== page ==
It there is a movement going on, not everyone in the Boise scene has felt like part of it.
"Feedback from some artists has been, 'Why can't I be involved? Why can't I be part of it, too?'" observed promoter Seth Brown. "People actively want to be part of [Treefort], and if there's anything negative, it's because people are sad that they weren't selected."
Or if they were selected, they weren't scheduled at venues or at times that would attract much attention. Ryan Sampson had that complaint, which led him to hold the all-local Treehouse of Horrors at Sammy's on Thursday, Friday and Saturday nights during Treefort 2013.
"And the cool part of it was it caught [Eric Gilbert's] attention," said Sampson. "It took nothing flat for him to realize what I was doing. ... He actually looked at it as extending [the spirit of Treefort]. He appreciated what I was doing." (It may be worth noting that three bands that played the Treehouse of Horrors--Piranhas BC, Upinatem and Marshall Poole--are part of this year's Treefort lineup).
Complaints have also arisen over the radius clause in the Treefort contract, which prevents bands from playing in town before or after the festival for a certain length of time. John Pisano, who ran Old Boise Guitar Company for 26 years and performs as Johnny Shoes, looks at this clause philosophically.
"I couldn't afford not to play anywhere else in town for a month," he said. But he noted that "it does make a lot of sense for musicians who are coming in from somewhere else. Obviously, if a musician's coming in from somewhere else, they're not here all the time, so it's a special event."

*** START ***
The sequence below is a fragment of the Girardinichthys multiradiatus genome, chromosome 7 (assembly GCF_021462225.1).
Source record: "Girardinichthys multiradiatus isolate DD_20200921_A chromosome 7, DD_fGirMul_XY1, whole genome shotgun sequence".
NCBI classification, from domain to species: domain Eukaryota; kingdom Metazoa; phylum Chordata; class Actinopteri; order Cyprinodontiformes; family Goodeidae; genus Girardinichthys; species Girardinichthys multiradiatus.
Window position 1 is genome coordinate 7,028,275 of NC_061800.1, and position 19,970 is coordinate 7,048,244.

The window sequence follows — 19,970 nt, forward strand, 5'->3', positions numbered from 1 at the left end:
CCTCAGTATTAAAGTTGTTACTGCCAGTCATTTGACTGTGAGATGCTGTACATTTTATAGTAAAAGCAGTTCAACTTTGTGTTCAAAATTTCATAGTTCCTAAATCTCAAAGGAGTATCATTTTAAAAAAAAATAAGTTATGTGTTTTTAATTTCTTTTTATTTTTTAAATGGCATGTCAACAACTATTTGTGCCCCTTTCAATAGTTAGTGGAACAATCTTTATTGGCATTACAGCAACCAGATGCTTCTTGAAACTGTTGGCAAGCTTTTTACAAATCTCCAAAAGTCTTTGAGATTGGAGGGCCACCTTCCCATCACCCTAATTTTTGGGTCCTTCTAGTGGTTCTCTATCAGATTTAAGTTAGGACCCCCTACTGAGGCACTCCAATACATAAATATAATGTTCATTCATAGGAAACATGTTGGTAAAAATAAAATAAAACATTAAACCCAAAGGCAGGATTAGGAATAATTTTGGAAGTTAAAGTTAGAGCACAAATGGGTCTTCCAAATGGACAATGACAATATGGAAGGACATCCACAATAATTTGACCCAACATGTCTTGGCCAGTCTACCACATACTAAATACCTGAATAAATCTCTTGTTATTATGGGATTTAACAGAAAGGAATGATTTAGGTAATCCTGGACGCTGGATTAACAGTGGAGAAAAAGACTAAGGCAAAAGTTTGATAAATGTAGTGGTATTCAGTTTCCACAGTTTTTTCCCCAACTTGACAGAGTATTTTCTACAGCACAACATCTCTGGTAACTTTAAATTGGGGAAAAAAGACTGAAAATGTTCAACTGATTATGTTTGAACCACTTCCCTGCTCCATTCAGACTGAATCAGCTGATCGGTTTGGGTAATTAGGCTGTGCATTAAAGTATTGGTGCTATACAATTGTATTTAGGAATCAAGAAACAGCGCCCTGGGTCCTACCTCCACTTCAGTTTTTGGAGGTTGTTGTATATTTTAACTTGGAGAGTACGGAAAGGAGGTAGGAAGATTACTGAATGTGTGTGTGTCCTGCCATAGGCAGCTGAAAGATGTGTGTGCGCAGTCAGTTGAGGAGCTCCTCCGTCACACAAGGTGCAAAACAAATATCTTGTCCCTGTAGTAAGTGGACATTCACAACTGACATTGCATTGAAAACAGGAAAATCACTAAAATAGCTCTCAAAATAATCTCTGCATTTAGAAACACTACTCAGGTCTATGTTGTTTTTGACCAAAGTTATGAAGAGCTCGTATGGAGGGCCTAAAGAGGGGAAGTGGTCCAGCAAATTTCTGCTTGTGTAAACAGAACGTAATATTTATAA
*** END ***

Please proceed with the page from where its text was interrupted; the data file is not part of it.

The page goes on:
But Treefort is a work in progress, Pisano said. "There's always going to be growing pains," he added.
As popular as Treefort has become, associating with it may not guarantee a financial profit.
The Bricofort vendors and food trucks that provided information on sales during Treefort 2013 varied widely in their experiences. The City of Trees sold out the special Treefort edition of its Boise skyline T-shirt. Archie's Place grossed between $4,000-$5,000, which amounted to a solid profit even after band meals, truck fees and other costs.
On the other hand, Chris Titus of Rolling Hawg sent an email stating that he only managed to break even after labor costs, noting that "the No. 1 thing that set the volume of sales for each food truck was location. The food trucks who were inside the main venue close to the beer tent did very well. The food trucks that were staged around the Linen Building and Modern Hotel did not fair [sic] as well due to less traffic."
No one had any complaints about the music, though. Radio Boise DJ Psycache Ziran wrote that he sold little of his Gypsy Lovers Designs leather jewelry at Bricofort.
"That said," he added, "I have noticed a palpable difference in the music scene in Boise over the last couple years, and I believe Treefort is an important catalyst in this phenomenon."
In "Bug" Burke's view, the changes to the Boise scene over the past three years haven't all been positive.
"I guess I came from a scene where there was a lot of people working on one thing and maybe a lot of people working on one other thing and that's about it," he said. "Now there's a lot of little different things, a lot of different promoters and a lot of different bands, and they're all trying to grab the cheese. Which, to me, makes it not as fun." Attendance and earnings for a given show could be less "because there's so many shows and so many people. I think it's weakening the scene."
But Doc Woolf argues otherwise: "In my opinion, I think it's a great thing for Boise when there's too much going on and you can't decide which show to go to," he said. "That just goes to show how much good music is in the Valley."
As for Treefort itself, the festival organizers lost money in 2012 and 2013, but Megan Stoll said they consider the loss "more of an investment," noting that it can take three to four years before a festival starts to break even (not including past expenditures).
Gilbert added that he regards it as "normal for any business, any festival. Especially because we want to do production right." This can include bringing extra sound equipment to different venues, which he and his associates consider worth the cost.
Regardless of what happens to the Tree past this point, the seeds may already be planted.
"Treefort has definitely done its job in making Boise music-aware," Andreas said. "So I guess that is its main importance. It has brought many people together, many like minds and musicians and artists together. I think that it already has done its job."